While sentiment indicators have been split, the jobs data and reports from businesses are painting a clear picture of the U.S. manufacturing industry's stress.
What they're saying: Timothy Fiore, chairman of the ISM survey committee, which tracks the sector through its purchasing managers index, said his report may be underestimating the damage. (His company's latest report showed manufacturing contracting for the fourth straight month.)
- "I think a lot the [layoffs] are flying under the radar — no one wants to impact consumer sentiment, no one wants to announce cuts around Christmas," Fiore told Barron's last month.
- "People are dropping shifts, canceling overtime, sending temporary workers home."
The big picture: The Federal Reserve's latest Beige Book, which tracks businesses around the country, has a recurring theme.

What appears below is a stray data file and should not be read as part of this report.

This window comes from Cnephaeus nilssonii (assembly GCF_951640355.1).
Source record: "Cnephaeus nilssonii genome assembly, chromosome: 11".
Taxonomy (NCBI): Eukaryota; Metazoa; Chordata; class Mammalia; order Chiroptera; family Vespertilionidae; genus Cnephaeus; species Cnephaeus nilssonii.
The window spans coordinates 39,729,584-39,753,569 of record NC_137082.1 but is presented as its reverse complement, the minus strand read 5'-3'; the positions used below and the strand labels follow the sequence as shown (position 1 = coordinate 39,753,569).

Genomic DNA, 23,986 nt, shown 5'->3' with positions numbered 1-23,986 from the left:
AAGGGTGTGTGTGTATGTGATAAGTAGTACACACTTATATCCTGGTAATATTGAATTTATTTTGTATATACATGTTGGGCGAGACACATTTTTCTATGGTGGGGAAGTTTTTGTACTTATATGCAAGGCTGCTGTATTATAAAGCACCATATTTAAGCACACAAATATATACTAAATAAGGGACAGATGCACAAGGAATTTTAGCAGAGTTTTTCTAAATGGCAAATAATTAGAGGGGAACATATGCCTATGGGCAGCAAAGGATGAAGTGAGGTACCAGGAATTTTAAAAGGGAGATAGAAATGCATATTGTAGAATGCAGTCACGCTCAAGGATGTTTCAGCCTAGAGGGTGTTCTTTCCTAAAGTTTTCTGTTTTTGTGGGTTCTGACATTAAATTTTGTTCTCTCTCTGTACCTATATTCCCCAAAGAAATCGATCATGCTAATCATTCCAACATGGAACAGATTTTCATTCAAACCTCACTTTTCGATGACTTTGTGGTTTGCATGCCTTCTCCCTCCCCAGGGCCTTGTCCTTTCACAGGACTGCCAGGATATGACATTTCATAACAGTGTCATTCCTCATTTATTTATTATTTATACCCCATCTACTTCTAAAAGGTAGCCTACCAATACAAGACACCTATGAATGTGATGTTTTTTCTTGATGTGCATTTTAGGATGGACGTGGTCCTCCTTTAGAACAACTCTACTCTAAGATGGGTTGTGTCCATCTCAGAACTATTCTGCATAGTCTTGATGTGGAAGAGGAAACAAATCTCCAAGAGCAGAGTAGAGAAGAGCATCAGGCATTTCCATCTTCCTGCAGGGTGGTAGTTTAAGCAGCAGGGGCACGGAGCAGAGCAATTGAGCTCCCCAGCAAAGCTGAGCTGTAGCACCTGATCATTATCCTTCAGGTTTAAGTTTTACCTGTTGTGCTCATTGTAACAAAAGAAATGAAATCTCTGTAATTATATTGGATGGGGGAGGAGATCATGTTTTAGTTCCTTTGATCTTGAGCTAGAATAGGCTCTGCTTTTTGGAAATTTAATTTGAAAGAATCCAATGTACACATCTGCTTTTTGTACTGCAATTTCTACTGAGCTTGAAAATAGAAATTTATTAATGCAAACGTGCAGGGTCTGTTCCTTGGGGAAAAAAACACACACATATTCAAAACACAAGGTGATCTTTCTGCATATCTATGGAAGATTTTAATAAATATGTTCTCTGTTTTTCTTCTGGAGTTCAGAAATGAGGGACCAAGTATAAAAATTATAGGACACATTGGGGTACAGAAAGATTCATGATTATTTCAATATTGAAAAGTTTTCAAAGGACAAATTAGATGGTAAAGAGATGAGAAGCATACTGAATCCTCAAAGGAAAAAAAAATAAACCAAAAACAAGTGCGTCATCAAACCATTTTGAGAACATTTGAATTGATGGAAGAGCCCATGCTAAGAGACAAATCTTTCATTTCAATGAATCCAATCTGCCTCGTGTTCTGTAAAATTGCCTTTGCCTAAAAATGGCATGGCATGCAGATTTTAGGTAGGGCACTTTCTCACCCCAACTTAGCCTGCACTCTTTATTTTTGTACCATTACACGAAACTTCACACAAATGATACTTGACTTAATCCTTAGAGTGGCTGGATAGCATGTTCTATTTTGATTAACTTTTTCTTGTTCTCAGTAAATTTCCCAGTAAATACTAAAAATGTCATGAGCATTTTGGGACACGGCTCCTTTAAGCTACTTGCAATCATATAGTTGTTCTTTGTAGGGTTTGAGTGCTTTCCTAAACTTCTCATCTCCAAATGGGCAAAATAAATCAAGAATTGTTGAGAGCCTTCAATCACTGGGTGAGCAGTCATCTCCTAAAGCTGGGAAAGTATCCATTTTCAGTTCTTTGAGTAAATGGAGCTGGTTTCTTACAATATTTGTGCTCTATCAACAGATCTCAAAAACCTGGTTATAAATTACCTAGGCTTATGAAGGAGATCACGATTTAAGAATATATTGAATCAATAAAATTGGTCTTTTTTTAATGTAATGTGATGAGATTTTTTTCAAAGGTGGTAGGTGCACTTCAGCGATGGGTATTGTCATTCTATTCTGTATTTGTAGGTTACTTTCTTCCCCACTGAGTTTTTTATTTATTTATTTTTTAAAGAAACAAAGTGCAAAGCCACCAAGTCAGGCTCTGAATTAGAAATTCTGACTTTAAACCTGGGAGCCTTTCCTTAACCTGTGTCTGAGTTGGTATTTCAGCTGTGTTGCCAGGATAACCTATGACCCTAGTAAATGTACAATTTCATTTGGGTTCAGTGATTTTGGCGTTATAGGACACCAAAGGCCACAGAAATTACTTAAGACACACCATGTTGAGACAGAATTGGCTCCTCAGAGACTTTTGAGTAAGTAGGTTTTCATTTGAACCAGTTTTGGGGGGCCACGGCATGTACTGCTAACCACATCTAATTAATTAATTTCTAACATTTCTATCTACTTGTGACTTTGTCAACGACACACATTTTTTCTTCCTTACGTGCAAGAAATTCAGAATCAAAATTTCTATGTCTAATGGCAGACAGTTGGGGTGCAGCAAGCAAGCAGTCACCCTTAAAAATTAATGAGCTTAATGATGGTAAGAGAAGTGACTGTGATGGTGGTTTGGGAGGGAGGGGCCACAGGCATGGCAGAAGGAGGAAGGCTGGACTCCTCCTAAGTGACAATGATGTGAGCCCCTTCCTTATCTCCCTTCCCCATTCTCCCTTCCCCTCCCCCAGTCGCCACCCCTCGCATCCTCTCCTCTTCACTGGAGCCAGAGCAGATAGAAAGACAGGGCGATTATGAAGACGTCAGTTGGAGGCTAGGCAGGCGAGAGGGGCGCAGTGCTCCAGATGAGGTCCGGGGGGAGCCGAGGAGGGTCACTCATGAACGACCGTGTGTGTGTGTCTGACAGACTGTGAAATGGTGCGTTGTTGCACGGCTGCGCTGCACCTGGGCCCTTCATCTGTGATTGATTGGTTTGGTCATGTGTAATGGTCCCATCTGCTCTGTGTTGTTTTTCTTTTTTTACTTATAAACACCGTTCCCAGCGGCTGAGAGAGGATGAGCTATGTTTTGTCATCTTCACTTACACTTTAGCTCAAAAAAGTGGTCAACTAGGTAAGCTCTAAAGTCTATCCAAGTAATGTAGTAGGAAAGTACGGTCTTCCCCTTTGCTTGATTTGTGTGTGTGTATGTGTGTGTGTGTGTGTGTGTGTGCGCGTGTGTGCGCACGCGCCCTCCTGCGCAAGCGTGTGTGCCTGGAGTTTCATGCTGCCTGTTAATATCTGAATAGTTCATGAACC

- "Several retailers reported that tariffs were raising costs and hurting profit margins," the Fed's Richmond office reported.
- "Uncertainty generally remained elevated, driven by trade tensions, the political climate, and weaker global growth," the Dallas Fed noted.
- "Business contacts in retail and manufacturing reported facing increased price pressures due to tariffs," the St. Louis Fed found.